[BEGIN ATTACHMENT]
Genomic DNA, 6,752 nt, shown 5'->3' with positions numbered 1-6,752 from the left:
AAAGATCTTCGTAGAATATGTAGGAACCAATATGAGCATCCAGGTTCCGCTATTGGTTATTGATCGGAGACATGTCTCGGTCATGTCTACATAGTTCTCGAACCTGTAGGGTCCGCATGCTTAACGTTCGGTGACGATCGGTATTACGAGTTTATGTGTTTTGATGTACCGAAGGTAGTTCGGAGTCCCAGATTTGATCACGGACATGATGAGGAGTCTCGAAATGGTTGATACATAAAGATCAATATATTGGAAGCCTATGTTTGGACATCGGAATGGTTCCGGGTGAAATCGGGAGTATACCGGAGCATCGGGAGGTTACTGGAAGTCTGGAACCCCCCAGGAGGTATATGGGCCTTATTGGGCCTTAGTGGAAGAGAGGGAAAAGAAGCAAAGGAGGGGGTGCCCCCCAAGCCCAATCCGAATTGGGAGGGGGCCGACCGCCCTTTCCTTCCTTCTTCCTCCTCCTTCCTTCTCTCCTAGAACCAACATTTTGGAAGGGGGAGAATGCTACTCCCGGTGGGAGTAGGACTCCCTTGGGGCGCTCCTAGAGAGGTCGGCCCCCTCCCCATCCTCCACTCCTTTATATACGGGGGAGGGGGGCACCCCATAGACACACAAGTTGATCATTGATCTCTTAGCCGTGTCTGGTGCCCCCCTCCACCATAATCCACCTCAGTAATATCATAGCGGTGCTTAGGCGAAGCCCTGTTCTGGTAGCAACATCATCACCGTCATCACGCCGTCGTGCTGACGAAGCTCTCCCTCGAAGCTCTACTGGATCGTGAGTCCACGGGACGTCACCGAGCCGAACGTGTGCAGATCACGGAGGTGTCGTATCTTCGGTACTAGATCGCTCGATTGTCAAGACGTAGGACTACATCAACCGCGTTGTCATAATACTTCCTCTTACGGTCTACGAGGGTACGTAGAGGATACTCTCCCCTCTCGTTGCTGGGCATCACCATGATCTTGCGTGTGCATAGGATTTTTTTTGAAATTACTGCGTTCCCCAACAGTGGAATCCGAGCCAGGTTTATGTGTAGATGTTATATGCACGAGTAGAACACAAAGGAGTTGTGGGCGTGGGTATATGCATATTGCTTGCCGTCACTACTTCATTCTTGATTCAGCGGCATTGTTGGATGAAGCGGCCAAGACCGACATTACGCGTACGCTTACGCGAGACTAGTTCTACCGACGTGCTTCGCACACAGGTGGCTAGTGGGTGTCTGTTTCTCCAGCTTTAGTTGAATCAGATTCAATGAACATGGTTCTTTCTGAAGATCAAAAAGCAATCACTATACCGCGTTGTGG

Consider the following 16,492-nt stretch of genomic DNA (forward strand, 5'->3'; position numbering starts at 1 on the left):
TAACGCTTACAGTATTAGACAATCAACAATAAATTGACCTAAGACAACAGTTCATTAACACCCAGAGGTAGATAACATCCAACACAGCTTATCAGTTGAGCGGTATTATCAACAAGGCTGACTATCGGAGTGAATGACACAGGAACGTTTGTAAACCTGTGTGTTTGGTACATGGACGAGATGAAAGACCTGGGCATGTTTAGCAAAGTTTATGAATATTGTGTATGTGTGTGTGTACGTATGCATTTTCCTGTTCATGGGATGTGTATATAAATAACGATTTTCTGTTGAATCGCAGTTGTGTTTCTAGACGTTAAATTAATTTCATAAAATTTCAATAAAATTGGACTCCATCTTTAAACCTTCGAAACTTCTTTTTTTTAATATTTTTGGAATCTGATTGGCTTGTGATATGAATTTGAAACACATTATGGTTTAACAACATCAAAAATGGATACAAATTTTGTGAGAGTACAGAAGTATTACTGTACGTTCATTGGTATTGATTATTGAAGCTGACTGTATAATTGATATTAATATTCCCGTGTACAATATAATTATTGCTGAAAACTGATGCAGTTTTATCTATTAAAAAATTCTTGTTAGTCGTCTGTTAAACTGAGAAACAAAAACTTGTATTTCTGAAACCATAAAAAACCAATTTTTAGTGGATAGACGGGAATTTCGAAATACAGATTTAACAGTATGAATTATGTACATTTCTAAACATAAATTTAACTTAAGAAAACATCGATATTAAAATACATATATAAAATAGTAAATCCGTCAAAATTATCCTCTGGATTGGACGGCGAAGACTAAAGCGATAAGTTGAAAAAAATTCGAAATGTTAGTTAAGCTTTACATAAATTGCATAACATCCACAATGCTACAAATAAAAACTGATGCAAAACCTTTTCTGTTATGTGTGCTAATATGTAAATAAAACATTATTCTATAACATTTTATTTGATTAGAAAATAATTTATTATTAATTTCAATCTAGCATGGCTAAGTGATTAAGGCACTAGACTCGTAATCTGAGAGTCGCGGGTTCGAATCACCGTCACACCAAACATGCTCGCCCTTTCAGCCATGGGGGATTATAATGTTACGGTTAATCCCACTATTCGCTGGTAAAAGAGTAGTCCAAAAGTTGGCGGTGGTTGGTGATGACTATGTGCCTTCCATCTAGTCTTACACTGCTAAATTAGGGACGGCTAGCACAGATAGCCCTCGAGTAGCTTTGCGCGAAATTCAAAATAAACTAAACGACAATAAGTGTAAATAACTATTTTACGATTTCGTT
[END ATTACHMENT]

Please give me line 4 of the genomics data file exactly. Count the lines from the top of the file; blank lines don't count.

TAACGCTTACAGTATTAGACAATCAACAATAAATTGACCTAAGACAACAGTTCATTAACACCCAGAGGTAGATAACATCCAACACAGCTTATCAGTTGAGCGGTATTATCAACAAGGCTGACTATCGGAGTGAATGACACAGGAACGTTTGTAAACCTGTGTGTTTGGTACATGGACGAGATGAAAGACCTGGGCATGTTTAGCAAAGTTTATGAATATTGTGTATGTGTGTGTGTACGTATGCATTTTCCTGTTCATGGGATGTGTATATAAATAACGATTTTCTGTTGAATCGCAGTTGTGTTTCTAGACGTTAAATTAATTTCATAAAATTTCAATAAAATTGGACTCCATCTTTAAACCTTCGAAACTTCTTTTTTTTAATATTTTTGGAATCTGATTGGCTTGTGATATGAATTTGAAACACATTATGGTTTAACAACATCAAAAATGGATACAAATTTTGTGAGAGTACAGAAGTATTACTGTACGTTCATTGGTATTGATTATTGAAGCTGACTGTATAATTGATATTAATATTCCCGTGTACAATATAATTATTGCTGAAAACTGATGCAGTTTTATCTATTAAAAAATTCTTGTTAGTCGTCTGTTAAACTGAGAAACAAAAACTTGTATTTCTGAAACCATAAAAAACCAATTTTTAGTGGATAGACGGGAATTTCGAAATACAGATTTAACAGTATGAATTATGTACATTTCTAAACATAAATTTAACTTAAGAAAACATCGATATTAAAATACATATATAAAATAGTAAATCCGTCAAAATTATCCTCTGGATTGGACGGCGAAGACTAAAGCGATAAGTTGAAAAAAATTCGAAATGTTAGTTAAGCTTTACATAAATTGCATAACATCCACAATGCTACAAATAAAAACTGATGCAAAACCTTTTCTGTTATGTGTGCTAATATGTAAATAAAACATTATTCTATAACATTTTATTTGATTAGAAAATAATTTATTATTAATTTCAATCTAGCATGGCTAAGTGATTAAGGCACTAGACTCGTAATCTGAGAGTCGCGGGTTCGAATCACCGTCACACCAAACATGCTCGCCCTTTCAGCCATGGGGGATTATAATGTTACGGTTAATCCCACTATTCGCTGGTAAAAGAGTAGTCCAAAAGTTGGCGGTGGTTGGTGATGACTATGTGCCTTCCATCTAGTCTTACACTGCTAAATTAGGGACGGCTAGCACAGATAGCCCTCGAGTAGCTTTGCGCGAAATTCAAAATAAACTAAACGACAATAAGTGTAAATAACTATTTTACGATTTCGTT